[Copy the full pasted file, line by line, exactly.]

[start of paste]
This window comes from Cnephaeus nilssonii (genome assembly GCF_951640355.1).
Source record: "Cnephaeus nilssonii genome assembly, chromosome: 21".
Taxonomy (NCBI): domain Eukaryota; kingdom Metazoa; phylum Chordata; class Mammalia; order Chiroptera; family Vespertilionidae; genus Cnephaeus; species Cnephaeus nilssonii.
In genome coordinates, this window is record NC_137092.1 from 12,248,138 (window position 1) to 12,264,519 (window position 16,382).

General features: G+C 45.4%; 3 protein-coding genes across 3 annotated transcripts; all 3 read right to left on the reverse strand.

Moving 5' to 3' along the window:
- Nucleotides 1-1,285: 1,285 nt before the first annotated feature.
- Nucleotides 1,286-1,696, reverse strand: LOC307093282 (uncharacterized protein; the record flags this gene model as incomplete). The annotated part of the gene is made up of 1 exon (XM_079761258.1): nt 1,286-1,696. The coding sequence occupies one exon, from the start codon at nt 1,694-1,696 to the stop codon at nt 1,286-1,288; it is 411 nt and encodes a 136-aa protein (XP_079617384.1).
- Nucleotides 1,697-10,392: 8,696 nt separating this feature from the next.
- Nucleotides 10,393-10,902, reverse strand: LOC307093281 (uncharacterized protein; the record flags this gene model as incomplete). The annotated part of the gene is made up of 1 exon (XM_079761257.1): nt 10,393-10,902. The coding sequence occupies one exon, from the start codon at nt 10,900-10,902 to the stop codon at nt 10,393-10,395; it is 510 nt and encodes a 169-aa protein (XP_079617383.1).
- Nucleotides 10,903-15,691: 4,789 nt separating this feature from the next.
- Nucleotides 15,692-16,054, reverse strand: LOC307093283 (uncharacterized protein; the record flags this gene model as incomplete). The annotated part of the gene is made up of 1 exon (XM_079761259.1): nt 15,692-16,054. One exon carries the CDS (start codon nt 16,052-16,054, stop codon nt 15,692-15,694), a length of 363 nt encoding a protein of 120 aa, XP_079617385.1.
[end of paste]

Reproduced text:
This window comes from Cnephaeus nilssonii (genome assembly GCF_951640355.1).
Source record: "Cnephaeus nilssonii genome assembly, chromosome: 21".
Taxonomy (NCBI): domain Eukaryota; kingdom Metazoa; phylum Chordata; class Mammalia; order Chiroptera; family Vespertilionidae; genus Cnephaeus; species Cnephaeus nilssonii.
In genome coordinates, this window is record NC_137092.1 from 12,248,138 (window position 1) to 12,264,519 (window position 16,382).

General features: G+C 45.4%; 3 protein-coding genes across 3 annotated transcripts; all 3 read right to left on the reverse strand.

Moving 5' to 3' along the window:
- Nucleotides 1-1,285: 1,285 nt before the first annotated feature.
- Nucleotides 1,286-1,696, reverse strand: LOC307093282 (uncharacterized protein; the record flags this gene model as incomplete). The annotated part of the gene is made up of 1 exon (XM_079761258.1): nt 1,286-1,696. The coding sequence occupies one exon, from the start codon at nt 1,694-1,696 to the stop codon at nt 1,286-1,288; it is 411 nt and encodes a 136-aa protein (XP_079617384.1).
- Nucleotides 1,697-10,392: 8,696 nt separating this feature from the next.
- Nucleotides 10,393-10,902, reverse strand: LOC307093281 (uncharacterized protein; the record flags this gene model as incomplete). The annotated part of the gene is made up of 1 exon (XM_079761257.1): nt 10,393-10,902. The coding sequence occupies one exon, from the start codon at nt 10,900-10,902 to the stop codon at nt 10,393-10,395; it is 510 nt and encodes a 169-aa protein (XP_079617383.1).
- Nucleotides 10,903-15,691: 4,789 nt separating this feature from the next.
- Nucleotides 15,692-16,054, reverse strand: LOC307093283 (uncharacterized protein; the record flags this gene model as incomplete). The annotated part of the gene is made up of 1 exon (XM_079761259.1): nt 15,692-16,054. One exon carries the CDS (start codon nt 16,052-16,054, stop codon nt 15,692-15,694), a length of 363 nt encoding a protein of 120 aa, XP_079617385.1.